Civil Partnerships can void a will - have you updated yours?

If anyone out there was lucky enough to receive a proposal over Christmas, chances are you’re still up on cloud nine. However, whilst thinking about any preparations, you might also want to think about some of the legal implications and how this will affect you and your family.

Civil partnerships are relatively new, so very few people give consideration as to how they could affect someone’s will. For example, did you know that if you enter into a civil partnership, your will automatically becomes null and void? It’s not just civil partnerships either - the same applies when you get married.

Same sex or not, the rules still apply - as do the common myths surrounding marriage. For example, if your partner dies, any property or assets do not necessarily pass to the other spouse or civil partner, so if you don’t update your will, your loved ones could go without. There are also specific requirements in relation to any children whose parents enter into a mixed sex civil partnership. It has been reported in the press this week that couples are been told to re-register their children otherwise risk them being rendered “illegitimate”, thus limiting their inheritance rights owing  to a clause in the 1976 Legitimacy Act.

Any changes in your circumstances could lead you towards redrafting your will. This could include a marriage or civil partnership, but it could also include divorce, re-marriage, children and step children or if you receive an inheritance. If you do not include children or your chosen beneficiaries in  a will, your wishes for your estate may not be carried out depending on the circumstances.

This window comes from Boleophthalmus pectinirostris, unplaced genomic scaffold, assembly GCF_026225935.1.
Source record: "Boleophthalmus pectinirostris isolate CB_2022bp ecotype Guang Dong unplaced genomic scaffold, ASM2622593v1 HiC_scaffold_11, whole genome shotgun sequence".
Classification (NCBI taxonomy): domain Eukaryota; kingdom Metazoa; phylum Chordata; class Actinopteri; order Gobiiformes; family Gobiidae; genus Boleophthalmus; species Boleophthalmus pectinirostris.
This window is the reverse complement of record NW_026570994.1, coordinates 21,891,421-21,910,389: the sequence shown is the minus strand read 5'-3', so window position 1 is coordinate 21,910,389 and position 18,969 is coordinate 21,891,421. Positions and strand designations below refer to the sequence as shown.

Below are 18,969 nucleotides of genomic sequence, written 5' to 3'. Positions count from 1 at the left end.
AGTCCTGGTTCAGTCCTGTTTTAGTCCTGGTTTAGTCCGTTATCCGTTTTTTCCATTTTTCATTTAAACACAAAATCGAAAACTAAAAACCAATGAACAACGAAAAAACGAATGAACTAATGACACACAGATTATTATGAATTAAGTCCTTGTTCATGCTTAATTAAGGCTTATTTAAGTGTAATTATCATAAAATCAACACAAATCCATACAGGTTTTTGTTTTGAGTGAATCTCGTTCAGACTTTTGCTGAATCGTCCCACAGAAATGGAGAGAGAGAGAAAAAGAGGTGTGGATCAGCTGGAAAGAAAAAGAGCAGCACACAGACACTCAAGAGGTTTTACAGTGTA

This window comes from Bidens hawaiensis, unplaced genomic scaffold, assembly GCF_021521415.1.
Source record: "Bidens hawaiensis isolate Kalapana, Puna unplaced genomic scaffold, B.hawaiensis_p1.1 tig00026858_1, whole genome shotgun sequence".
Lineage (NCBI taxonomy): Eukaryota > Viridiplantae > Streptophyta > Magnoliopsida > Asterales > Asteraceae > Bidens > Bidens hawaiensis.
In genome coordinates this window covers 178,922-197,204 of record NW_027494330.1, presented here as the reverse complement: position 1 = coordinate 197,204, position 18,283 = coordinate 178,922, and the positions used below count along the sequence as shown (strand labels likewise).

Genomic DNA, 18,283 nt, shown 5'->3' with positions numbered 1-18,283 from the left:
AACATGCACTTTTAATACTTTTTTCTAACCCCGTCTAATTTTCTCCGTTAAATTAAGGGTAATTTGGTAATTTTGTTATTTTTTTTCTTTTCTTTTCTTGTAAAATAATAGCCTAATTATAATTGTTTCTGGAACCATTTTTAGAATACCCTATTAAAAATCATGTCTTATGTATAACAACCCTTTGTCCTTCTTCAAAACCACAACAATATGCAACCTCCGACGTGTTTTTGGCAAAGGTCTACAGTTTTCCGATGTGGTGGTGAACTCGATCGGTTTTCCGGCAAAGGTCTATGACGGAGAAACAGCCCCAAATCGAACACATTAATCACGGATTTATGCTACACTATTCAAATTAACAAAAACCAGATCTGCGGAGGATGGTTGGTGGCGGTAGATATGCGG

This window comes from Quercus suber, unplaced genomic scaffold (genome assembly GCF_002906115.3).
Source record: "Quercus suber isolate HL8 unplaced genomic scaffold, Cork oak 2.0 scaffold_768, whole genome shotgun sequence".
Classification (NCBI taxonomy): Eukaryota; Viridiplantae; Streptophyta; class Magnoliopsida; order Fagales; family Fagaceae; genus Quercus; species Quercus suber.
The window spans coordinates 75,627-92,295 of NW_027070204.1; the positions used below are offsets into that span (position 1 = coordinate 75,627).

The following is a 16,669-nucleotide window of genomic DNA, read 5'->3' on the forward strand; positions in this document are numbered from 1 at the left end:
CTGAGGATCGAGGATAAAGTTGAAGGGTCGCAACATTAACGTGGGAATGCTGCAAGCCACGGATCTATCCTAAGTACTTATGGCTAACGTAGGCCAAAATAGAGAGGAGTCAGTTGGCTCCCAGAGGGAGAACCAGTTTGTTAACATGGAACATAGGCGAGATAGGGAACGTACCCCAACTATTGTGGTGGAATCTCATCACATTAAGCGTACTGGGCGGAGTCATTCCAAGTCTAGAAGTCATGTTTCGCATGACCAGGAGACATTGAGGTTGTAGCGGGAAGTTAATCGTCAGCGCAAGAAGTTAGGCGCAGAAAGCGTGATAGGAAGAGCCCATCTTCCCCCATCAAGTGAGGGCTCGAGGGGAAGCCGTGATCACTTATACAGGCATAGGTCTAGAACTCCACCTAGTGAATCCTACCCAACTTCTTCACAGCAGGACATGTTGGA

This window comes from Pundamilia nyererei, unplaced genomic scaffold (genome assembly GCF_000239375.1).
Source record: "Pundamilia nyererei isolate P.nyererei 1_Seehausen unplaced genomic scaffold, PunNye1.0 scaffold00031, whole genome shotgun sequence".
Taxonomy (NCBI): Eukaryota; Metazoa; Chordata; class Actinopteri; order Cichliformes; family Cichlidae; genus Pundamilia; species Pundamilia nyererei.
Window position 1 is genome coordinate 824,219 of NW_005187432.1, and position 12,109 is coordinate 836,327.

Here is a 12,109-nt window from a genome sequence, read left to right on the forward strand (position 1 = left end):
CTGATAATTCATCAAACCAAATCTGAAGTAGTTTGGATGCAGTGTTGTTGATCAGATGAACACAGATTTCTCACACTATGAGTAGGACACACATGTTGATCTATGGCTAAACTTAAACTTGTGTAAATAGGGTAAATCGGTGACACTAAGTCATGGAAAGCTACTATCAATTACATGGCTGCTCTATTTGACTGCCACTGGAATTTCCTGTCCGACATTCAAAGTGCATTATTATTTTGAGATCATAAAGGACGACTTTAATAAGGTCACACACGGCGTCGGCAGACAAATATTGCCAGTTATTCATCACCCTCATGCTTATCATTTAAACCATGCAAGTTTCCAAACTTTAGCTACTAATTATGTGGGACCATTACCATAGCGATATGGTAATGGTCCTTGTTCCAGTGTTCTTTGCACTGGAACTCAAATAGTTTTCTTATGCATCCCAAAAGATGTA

It’s also worth considering a Lasting Power of Attorney (LPA) document at the same time as drafting a will. An LPA exists to protect you and your family, in the event that you lose mental capacity. The document names an attorney, nominated by you, to act on your behalf, pay any bills, rent or mortgage, allowing you peace of mind. An LPA can also deal with health and welfare matters  in the event that you are not be able to make these decisions  for yourself.

When getting engaged, you could be forgiven in thinking your will is the last on your list of things to consider when there’s celebrations to be had. However, many people also look at it as a way of protecting their civil partner in the event of their death. You can make a will in contemplation of your marriage or civil partnership. This will be effective both before and after a marriage or civil partnership.

If you have any questions relating to an LPA, or you would like some advice about drafting a will, contact Downs Solicitors to see how we can help.


Liz Dalgetty

Liz Dalgetty

Consultant Solicitor & Notary Public

Tel: +44 (0) 1306 502251

Office: Dorking

Email: l.dalgetty@downslaw.co.uk